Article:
- Business & Industry ,
- Waste ,
- Retail and wholesale ,
the environmentalist gives a round up of environment management news from companies including Asda, Marks & Spencer and the InterContinental Hotels Group
Asda will employ the EnactoTM 9.3 energy monitoring management platform from Elster Energy ICT to manage more than 10,000 meters at more than 660 sites in the UK over the next five years. The retailer has been working with Elster since 2005 and has achieved a 30% reduction in energy consumption. The retailer believes the new software will enable it to match the 2020 energy reduction target of its US parent, Walmart, which is to cut consumption by 20% against 2010 levels.
Elsewhere on the high street, the Co-operative has installed a biomass heating system as part of a refit of its Fort William store. It is the first Co-op outlet to switch to biomass and will almost halve its annual energy bill and save 90 tonnes of carbon a year. The system attracts a payment of £13,000 a year through from the government’s Renewable Heat Incentive, so recouping the capital cost in less than five years.
Marks & Spencer, meanwhile, is installing more than 24,000 solar photovoltaic panels on the roof of its distribution centre at Castle Donnington. When completed next year it will be the UK’s largest single roof-mounted solar array, generating around 5,000MWh of electricity annually and cutting carbon emissions by more than 48,000 tonnes over the next two years.
The InterContinental Hotels Group (IHG) is to roll out its green engage system across more than 4,700 sites worldwide from 1 January. The online tool, featured in the environmentalist in June 2013, contains more than 200 “green” solutions to reduce hotels’ environmental impact. So far, the system has been used in IHG’s managed hotels, and, in 2013, it helped reduce energy costs by $73 million.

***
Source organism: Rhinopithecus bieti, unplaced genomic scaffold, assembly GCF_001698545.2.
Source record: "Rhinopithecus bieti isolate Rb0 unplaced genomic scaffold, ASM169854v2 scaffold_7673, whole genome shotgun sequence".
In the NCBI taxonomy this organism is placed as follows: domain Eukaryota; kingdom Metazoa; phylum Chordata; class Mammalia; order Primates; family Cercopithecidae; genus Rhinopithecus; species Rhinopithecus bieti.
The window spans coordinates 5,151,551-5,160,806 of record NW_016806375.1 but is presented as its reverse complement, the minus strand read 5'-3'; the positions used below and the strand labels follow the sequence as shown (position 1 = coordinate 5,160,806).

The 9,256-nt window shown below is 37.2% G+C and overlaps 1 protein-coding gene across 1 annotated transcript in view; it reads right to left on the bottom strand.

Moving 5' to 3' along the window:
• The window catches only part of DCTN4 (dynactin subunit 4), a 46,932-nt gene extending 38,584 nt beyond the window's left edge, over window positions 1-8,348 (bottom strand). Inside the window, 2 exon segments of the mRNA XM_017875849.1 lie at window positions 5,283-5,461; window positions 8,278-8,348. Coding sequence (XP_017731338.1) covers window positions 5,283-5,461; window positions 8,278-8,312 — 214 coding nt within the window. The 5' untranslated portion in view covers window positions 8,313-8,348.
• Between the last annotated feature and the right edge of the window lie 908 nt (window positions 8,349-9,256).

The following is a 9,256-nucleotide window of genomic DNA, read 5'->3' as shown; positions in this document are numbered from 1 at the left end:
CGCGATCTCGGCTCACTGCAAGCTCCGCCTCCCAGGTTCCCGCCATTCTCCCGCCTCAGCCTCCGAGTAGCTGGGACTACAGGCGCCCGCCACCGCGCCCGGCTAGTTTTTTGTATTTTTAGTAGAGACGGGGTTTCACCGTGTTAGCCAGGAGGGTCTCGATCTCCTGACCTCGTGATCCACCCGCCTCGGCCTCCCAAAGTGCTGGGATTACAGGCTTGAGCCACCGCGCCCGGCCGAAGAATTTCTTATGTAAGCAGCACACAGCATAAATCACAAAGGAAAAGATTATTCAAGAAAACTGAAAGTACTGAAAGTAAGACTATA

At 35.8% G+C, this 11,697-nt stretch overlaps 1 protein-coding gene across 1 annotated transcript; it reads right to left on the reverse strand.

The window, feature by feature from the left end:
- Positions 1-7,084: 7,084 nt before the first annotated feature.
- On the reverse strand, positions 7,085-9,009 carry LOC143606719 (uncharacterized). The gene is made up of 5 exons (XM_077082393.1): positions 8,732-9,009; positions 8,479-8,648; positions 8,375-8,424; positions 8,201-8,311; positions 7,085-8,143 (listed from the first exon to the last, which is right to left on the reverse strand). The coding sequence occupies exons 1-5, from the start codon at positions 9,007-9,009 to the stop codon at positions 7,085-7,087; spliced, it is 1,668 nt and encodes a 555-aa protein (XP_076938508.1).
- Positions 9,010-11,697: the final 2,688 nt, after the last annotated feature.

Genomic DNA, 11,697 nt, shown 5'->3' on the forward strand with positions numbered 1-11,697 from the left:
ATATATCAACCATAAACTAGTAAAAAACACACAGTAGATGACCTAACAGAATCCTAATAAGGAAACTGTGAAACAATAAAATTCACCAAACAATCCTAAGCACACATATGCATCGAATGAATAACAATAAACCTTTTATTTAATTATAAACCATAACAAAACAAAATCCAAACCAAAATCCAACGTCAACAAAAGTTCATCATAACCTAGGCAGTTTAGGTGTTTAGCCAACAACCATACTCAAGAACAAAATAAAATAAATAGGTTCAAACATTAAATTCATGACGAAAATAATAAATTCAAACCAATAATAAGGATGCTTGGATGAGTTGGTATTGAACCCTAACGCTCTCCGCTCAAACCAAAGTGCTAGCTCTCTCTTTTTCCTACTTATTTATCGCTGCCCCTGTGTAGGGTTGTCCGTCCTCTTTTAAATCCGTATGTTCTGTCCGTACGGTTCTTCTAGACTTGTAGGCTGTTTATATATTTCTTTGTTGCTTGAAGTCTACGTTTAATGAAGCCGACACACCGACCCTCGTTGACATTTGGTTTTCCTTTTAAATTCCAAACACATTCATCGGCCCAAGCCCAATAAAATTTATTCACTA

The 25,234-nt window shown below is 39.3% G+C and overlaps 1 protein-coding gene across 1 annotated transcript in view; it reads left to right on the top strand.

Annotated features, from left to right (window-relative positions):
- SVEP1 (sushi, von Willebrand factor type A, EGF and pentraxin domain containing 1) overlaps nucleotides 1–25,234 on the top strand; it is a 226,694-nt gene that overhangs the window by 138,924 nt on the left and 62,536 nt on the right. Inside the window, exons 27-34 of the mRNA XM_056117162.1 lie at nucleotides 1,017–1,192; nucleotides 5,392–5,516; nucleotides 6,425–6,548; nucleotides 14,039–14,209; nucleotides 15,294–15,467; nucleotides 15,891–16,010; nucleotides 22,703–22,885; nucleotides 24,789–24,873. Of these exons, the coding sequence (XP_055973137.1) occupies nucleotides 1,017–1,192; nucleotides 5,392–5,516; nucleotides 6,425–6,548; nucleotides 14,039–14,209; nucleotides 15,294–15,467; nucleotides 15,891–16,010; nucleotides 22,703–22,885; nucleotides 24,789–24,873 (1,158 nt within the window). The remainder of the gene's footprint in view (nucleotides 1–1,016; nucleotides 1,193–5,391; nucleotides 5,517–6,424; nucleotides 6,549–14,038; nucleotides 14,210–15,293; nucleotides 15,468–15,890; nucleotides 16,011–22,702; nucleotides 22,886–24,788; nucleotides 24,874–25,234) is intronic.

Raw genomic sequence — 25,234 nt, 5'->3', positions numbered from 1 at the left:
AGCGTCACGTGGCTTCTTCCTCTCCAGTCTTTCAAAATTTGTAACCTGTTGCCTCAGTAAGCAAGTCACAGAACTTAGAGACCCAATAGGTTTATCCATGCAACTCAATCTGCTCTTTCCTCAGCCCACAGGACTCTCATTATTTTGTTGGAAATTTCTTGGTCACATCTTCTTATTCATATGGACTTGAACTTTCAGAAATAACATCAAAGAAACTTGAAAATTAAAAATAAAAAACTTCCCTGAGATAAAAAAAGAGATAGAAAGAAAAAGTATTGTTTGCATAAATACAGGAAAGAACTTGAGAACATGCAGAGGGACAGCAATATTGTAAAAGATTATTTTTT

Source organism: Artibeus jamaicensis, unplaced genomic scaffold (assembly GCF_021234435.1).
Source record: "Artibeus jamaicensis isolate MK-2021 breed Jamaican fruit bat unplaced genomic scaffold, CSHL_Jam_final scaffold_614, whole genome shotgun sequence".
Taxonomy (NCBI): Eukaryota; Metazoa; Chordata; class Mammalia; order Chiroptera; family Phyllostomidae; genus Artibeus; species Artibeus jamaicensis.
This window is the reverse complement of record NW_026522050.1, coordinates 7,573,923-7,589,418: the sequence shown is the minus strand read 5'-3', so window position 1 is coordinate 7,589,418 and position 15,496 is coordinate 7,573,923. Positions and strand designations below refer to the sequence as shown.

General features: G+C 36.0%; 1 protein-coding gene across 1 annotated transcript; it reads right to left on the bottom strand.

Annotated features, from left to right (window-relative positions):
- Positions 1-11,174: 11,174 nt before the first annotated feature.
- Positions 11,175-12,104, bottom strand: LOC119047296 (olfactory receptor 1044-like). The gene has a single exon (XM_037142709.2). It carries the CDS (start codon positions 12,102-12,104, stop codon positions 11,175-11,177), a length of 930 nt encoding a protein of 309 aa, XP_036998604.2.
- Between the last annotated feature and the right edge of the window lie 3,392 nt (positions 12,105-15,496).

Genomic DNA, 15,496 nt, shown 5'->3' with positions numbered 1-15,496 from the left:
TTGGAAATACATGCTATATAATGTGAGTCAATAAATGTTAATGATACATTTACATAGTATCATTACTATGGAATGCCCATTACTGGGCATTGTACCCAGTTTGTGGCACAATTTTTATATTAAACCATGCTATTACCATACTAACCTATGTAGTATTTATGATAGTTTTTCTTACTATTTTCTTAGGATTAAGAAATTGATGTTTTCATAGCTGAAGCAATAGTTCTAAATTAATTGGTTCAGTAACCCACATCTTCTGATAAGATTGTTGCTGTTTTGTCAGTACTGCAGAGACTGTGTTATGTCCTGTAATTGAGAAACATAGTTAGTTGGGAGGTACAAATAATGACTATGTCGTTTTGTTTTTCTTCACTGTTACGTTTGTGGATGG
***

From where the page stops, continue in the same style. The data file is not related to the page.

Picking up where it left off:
Reckitt Benckiser has announced that all its European and US operations have achieved zero manufacturing waste to landfill. The company’s sustainability strategy, “betterbusiness”, includes 2020 targets to send zero waste to landfill and reduce waste per unit of production by 10%. Reckitt Benckiser says that more than 60% of its factories worldwide have achieved zero manufacturing waste to landfill, and it has reduced waste per unit by 7% globally since 2013.
Demand for fossil fuels will peak by 2025 if all national net-zero pledges are implemented in full and on time, the International Energy Agency (IEA) has forecast.
The Green Homes Grant is set to deliver only a fraction of the jobs and improvements intended, leading to calls for more involvement from local authorities in future schemes.
COVID-19 recovery packages have largely focused on protecting, rather than transforming, existing industries, and have been a “lost opportunity” for speeding up the global energy transition.
Half of the world's 40 largest listed oil and gas companies will have to slash their production by at least 50% by the 2030s to align with the goals of the Paris Agreement, new analysis has found.
None of England’s water and sewerage companies achieved all environmental expectations for the period 2015 to 2020, the Environment Agency has revealed. These targets included the reduction of total pollution incidents by at least one-third compared with 2012, and for incident self-reporting to be at least 75%.
The UK’s pipeline for renewable energy projects could mitigate 90% of job losses caused by COVID-19 and help deliver the government’s ‘levelling up’ agenda. That is according to a recent report from consultancy EY-Parthenon, which outlines how the UK’s £108bn “visible pipeline” of investible renewable energy projects could create 625,000 jobs.
Billions of people worldwide have been unable to access safe drinking water and sanitation in their homes during the COVID-19 pandemic, according to a progress report from the World Health Organisation focusing on the UN’s sixth Sustainable Development Goal (SDG 6) – to “ensure availability and sustainable management of water and sanitation for all by 2030”.